other type. Selection of a flow measuring device for a particular application or site

    depends on the following:

    l The need of precisionl Economic factor (cost of the device)l Easiness or limitations of the devicel Hydraulically appropriatenessl Site-specific factorsl Technical sophistication or technical know-how of the instrumentation

    The type of the device that is to be selected for a particular purpose largely

    depends on the precision or accuracy needed for the intended use. The second factor

    that comes into consideration is the cost of the device, its maintenance, and

    operational easiness. The hydraulic factor include stream size, depth of flow, flow

    type such as free or submerged flow, width of the channel, characteristics of

    channel bed, layout and bend of the channel, turbidity of water, etc. Appropriate-

    ness of the device for the intended use is also important. The site-specific factor

    may include the economic condition of the farmer, social acceptance, reliance, etc.

    A convenient low-cost device is desirable to obtain reliable flow data.

    Traditionally, cutthroat flumes have been used in open drain systems or ditches

    because of the ease of fabrication and installation. However, due to the extended

    transitional length and width associated with the cutthroat flume, transportation of

    the flume requires special facilitation or permits. In monitoring storm and irrigation

    water, plant effluent and sewage water, the Parshall flume is most widely used for

    permanent installation. For extremely severe industrial effluents, flume materials

    may be stainless steel or other special materials as needed.

    10.1 Basics of Water Measurement 455

  • The selection process often involves reaching a compromise among several

    features.

    10.1.4 Basic Terminologies and Hydraulic Principlesof Flow Measurement

    10.1.4.1 Flow Rate or Discharge

    The quantity of fluid flowing per second through a channel or pipe is termed as flow

    rate or discharge (Q). It is usually expressed in m3/s or liter/s.

    10.1.4.2 Head of the Fluid

    Energy per unit weight of fluid is termed as head.

    10.1.4.3 Velocity of Approach

    It is the velocity with which the water approaches (i.e., reaches) the flow measuring

    device. Mathematically, it can be expressed as:

    Va Q= Area of flow : (10.1)

    10.1.4.4 Continuity Equation

    Continuity equation is based on the principle of conservation of mass. It states that

    the quantity of fluid flowing per second through a conduit at all the cross-section is

    constant (considering no loss from the system or gain outside the system). It can be

    written as:

    Q A1V1 A2V2 A3V3; (10.2)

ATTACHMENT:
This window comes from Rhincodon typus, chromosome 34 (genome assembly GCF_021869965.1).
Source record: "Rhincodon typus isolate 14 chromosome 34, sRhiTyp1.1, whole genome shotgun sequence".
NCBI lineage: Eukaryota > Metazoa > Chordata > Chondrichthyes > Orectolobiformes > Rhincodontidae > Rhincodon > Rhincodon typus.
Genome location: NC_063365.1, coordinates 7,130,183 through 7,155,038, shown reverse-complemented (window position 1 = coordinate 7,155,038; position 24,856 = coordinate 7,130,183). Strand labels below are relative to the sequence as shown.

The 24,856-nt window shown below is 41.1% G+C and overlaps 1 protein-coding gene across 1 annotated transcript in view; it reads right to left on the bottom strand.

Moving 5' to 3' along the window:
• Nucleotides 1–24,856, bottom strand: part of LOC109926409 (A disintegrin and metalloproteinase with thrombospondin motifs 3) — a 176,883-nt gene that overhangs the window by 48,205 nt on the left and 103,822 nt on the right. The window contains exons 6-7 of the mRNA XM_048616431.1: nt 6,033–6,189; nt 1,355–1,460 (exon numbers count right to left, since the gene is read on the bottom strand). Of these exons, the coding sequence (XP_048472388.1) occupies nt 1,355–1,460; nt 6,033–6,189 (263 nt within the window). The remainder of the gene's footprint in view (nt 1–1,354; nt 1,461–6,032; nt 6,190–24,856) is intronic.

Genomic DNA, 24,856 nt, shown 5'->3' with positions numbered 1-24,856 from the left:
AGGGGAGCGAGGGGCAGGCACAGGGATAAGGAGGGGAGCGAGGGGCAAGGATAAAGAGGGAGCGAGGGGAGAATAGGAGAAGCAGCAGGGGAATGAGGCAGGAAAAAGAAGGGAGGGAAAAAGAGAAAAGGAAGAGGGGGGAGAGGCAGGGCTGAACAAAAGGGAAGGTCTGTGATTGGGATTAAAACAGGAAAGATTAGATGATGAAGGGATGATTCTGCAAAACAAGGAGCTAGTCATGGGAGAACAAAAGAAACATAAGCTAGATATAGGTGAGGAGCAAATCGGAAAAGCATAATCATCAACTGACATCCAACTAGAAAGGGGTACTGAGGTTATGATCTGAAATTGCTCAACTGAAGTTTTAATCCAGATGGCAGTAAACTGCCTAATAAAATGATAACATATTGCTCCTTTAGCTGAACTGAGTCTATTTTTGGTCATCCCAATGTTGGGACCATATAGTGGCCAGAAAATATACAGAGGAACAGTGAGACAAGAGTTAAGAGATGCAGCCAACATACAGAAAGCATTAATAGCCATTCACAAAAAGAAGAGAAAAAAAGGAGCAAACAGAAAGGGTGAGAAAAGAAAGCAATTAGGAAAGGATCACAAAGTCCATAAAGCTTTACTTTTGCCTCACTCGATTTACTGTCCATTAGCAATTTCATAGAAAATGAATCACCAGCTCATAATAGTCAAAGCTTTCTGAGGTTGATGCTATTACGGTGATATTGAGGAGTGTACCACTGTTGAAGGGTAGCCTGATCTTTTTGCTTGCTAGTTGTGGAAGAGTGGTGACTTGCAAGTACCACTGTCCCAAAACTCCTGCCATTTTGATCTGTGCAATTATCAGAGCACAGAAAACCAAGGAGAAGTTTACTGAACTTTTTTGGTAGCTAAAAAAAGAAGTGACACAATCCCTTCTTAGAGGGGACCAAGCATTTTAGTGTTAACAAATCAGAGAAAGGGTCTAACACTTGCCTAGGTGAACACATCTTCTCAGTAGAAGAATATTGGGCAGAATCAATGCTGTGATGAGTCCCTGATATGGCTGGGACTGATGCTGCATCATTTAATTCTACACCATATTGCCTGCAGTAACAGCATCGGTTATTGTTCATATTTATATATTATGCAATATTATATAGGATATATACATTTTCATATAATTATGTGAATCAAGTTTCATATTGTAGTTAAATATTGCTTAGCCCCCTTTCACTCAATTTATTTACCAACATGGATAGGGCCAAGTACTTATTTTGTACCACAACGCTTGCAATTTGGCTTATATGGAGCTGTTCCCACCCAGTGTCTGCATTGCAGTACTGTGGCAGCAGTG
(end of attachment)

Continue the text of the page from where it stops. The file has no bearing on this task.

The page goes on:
where A1, A2, A3 are the area at section 1, 2, 3 and V1, V2, V3 are the velocity at thesections, respectively.

    10.1.4.5 Fluid Pressure: Pascals Law

    A fluid at rest (static) or in motion (dynamic) exerts pressure on its surface. In a

    static fluid, the intensity of pressure at a point is equal in all directions, i.e.,

    px py pz: (10.3)

    456 10 Measurement of Irrigation Water

  • 10.1.4.6 Steady and Unsteady Flow

    In an open channel flow, if the velocity, depth of flow, and flow rate do not change

    with time, the flow is termed as steady flow. On the other hand, if the velocity, depth

    or flow rate changes with time, the flow is referred to as unsteady flow.For steady flow,

    dv

    dt 0; dh

    dt 0; dQ

    dt 0; and for unsteady flow; dv

    dt6 0; dh

    dt6 0; dQ

    dt6 0:

    10.1.4.7 Bernoullis Equation

    Bernoullis theorem states that, in a steady flow of an incompressible fluid, the total

    energy at any point of the fluid is constant.

    Bernoullis equation for nonviscous fluid between two points of a flowing path

    can be written as:

    P1 V21

    2g Z1 P2 V

    22

    2g Z2; (10.4)

    where P1 is the pressure head (i.e., pressure energy per unit of fluid) p/rg, V21=2gis the kinetic head (i.e., kinetic energy per unit of fluid), V1 is the velocity of flow,and Z1 and Z2 are the elevations of the two points.

    The orifice, nozzle, pitot tube, and venture flow rate meters use the Bernoullis

    equation to calculate the fluid flow rate using pressure difference through obstruc-

    tion in the flow.

    10.1.4.8 Specific Energy

    Specific energy of a flowing fluid is defined as the energy per unit weight of fluid.

    It is given by:

    E h V21

    2g: (10.5)

    10.1.4.9 Critical Depth, Critical Velocity, and Critical Flow

    Critical depth (hc) is the depth of flow when the specific energy is minimum, that is

    hc q2

    g

    1=3: (10.6)

    10.1 Basics of Water Measurement 457

  • Velocity of flow at critical depth is known as critical velocity. If the velocity offlow is critical, the flow is termed as critical flow. Alternatively, critical f